Jan 24, 2017 Dating

Men and Women Agree: These Are the Biggest Turnoffs When Cohabiting

by Gabrielle Savoie
PHOTO:

Julia Robbs; DESIGN: Homepolish

When we live at home, we abide by a certain set of rules set by our parentals without much say in the matter—and if we slip, someone is usually there to pick up the slack and keep the peace. When we move in with roommates, we learn that not everyone will secretly fold our laundry when we forget to do it, and yes, it is annoying when someone lets their breakfast dishes linger in the sink again. But when we finally live alone, our home becomes a sanctuary where everything is permitted and no one but us is responsible for setting decent standards of living—or breaking the rules on occasion. 

So when we start dating someone, we often show our personal spaces under their best light: scented candles, dimmed lights, stocked bar, and all. But as the relationship progresses, things can start to slip: A mug is forgotten in the sink, clothes start piling up on the back of a chair, and frankly, the floor could use a little vacuuming. We notice the same little quirks in our partners, too—why is their bathroom sink so filthy? Why are their shoes everywhere? These questions arise as we ponder a future life with the other person, and imagine what cohabitating would look like. In order to shed some light on the biggest turnoffs (and the biggest turn-ons!) heterosexual men and women have when living together, Moshells conducted a survey among 500 cohabitators. Take a peek behind the curtains of ordinary couples, and find out what their biggest turnoffs were when moving in together.

PHOTO:

Courtesy of DISC Interiors

What was cohabitating's biggest offender? A filthy bathroom came in at number one for both men and women, emphasizing the importance of scrubbing your toilet, wiping down the sink, and removing hair from the shower drain (another top offender). After all, no one likes living with a slob.

Conversely, owning a pet was a big turn-on, especially for women—pointing out it might be high time to adopt a furry friend. It may even entice you to clean a little more frequently.

Murchison-Hume Counter Safe Surface Spray ( $9 ) ($4)

PHOTO:

Fantastic Frank

A sink full of dishes was the second biggest offender for both men and women, so if you're the type to let dinner plates linger a little too long, a dishwasher could be the easy solution to a lasting relationship.

What did couples find to be a turn-on in the kitchen? Healthy food in the fridge was a top contender, especially for men and millennial women. Another turn-on? Nice wine and liquor—popular especially among Gen X men—so if impressing the other sex is your goal, consider stocking an at-home bar and buying lots of kale.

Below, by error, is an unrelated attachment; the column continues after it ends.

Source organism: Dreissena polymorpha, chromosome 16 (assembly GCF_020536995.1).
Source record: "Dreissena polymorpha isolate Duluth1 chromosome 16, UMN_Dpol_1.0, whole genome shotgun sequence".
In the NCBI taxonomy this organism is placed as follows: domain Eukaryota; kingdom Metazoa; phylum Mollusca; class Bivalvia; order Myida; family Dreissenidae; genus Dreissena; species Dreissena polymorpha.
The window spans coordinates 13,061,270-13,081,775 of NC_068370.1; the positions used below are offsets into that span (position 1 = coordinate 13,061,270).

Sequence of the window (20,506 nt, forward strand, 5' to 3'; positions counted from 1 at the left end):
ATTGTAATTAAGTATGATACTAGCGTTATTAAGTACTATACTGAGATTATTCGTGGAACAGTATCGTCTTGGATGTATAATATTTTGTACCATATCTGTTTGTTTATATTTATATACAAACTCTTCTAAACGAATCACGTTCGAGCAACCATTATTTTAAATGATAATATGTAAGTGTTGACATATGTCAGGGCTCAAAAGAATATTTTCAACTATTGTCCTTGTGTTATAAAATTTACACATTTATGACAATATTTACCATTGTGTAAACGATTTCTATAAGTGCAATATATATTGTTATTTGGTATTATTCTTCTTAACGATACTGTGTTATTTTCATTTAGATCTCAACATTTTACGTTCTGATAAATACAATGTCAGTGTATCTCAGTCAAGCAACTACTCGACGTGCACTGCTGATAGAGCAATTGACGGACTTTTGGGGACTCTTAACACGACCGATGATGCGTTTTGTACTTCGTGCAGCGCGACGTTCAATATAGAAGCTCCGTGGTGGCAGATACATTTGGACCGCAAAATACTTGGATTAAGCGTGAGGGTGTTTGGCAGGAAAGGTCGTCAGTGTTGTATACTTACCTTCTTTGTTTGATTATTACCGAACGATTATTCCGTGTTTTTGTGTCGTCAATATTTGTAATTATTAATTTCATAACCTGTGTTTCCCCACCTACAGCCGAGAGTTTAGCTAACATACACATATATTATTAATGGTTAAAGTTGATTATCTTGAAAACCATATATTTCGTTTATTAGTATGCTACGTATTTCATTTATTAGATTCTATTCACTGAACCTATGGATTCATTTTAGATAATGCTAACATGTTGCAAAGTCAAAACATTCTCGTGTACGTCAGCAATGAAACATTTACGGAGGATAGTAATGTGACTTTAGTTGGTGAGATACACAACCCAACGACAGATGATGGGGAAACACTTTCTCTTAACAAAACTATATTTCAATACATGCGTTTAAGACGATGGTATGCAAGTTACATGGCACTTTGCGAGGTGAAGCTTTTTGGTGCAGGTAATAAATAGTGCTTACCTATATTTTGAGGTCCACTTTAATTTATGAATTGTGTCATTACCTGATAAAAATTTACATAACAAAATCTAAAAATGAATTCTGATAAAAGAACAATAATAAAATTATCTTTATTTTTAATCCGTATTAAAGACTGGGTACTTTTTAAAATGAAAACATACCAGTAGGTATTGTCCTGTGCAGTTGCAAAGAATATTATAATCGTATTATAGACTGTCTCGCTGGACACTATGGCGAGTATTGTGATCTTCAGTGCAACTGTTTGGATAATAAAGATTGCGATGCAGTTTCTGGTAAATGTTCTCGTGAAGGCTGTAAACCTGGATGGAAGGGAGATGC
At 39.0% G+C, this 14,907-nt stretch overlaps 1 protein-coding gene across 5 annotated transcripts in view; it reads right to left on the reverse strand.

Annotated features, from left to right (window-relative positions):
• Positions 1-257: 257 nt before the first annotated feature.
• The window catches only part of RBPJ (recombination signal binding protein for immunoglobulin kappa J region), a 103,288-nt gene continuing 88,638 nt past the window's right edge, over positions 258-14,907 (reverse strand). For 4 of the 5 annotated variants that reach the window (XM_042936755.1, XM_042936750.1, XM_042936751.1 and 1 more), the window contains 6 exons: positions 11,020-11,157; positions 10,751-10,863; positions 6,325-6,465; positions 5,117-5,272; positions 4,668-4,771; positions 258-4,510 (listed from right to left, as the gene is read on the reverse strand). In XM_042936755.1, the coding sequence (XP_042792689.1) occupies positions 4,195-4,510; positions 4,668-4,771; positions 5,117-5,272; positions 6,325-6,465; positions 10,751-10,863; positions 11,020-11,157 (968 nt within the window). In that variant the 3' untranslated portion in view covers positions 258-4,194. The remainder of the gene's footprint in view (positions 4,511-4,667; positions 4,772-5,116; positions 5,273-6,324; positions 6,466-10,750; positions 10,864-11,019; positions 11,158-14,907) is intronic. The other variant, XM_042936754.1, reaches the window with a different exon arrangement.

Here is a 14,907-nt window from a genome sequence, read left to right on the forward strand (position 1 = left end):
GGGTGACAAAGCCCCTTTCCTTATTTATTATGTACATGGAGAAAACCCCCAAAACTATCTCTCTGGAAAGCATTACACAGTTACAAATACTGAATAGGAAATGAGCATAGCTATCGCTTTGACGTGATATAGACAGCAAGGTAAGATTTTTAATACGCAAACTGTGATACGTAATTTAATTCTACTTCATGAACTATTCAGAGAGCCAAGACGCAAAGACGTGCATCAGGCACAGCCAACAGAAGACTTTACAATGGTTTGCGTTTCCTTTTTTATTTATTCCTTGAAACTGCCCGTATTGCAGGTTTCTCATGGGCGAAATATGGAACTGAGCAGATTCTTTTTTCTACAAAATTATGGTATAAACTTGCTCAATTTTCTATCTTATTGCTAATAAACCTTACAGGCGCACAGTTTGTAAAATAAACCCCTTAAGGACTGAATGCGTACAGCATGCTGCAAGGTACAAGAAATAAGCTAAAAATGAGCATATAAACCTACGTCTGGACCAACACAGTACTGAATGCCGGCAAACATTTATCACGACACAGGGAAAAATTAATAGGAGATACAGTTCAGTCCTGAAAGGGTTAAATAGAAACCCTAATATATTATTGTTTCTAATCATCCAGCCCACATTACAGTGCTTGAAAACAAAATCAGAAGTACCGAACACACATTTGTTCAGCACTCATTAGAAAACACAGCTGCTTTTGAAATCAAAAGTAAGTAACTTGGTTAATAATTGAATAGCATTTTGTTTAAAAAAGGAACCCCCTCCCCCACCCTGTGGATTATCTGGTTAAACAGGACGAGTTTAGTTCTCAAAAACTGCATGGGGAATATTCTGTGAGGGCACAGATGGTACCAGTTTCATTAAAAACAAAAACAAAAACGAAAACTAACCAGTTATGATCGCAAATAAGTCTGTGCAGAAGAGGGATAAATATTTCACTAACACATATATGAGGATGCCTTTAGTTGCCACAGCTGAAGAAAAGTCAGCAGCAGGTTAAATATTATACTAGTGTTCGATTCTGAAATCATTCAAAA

Target x Dwell Magazine Bar Trolley ($150)

PHOTO:

Fantastic Frank

Seems that no one likes sleeping on an uncomfortable bed—this faux pas was especially noted among Gen X women. We can't say we're surprised—a comfortable mattress, clean sheets, and plush pillows are a must-have for a decent night of sleep (and long-term sanity).

Conversely, a big bed was the number one turn-on for men and women combined, suggesting that it may be time to forgo a little bedside table space in favor of a king size.

West Elm Mesa Bed ($1999)

PHOTO:

Julia Robbs; DESIGN: Homepolish

Next up, 24% of men listed tons of grooming products as a top turnoff, as opposed to only 8% of women. We ladies do like our pampering products, but it may be time to do a little editing in the beauty closet.

What should you collect instead of beauty elixirs and body creams? Books were listed as a turn-on, especially among boomer men. One healthy compromise? Swap your face mask and Netflix for a face mask and Tolstoy.

Aesop Resurrection Duet ($125)

PHOTO:

Tessa NeustadtDESIGN: Homepolish

Unsurprisingly, pictures of exes were listed as a big no-no for both men and women. After all, no one wants to have a constant reminder of their S.O.'s dating past.

On the other hand, a great TV and art on the walls were a big turn-on for both sexes—art ranking particularly high among boomer women. So stash those distant memories in a secret box, and surround your flat-screen with a gallery wall instead.

Molly Berman Church Playground ($140)

PHOTO:

Courtesy of Robson Rak

While "cheap" furniture is very much in the eye of the beholder, it was an important turnoff, especially among Boomer women. If you're unnecessarily holding on to hand-me-downs or overworn IKEA pieces, it may be time for an upgrade.

While we're certainly not saying you should splurge on a Patricia Urquiola armchair (though, if that floats your boat, be our guest!), nice furniture came in as a top turn-on for both sexes. Since this is very much up to interpretation, this could mean anything from a lucky score at a local antique store to the latest hot piece from West Elm.

Patricia Urquiola Redondo Small Armchair ($2240)

PHOTO:

Courtesy of Studio McGee

It seems as though it's literally time to hide your dirty laundry—a faux pas that came in third and fourth places for men and women, respectively. If you have the bad habit of tossing your clothes on the back of a chair (or even worse—on the floor), consider a sturdy laundry basket with a lid—sight unseen.

For women, a washer/dryer came in fourth place as the biggest turn-on, so if you're still sending your laundry to mom and dad, it may be time to grow up and set up a proper laundry room.

The Laundress Whites & Darks Fabric Care Set ($41)

Want to increase your odds of success? Find our what makes relationships last longer, according to science.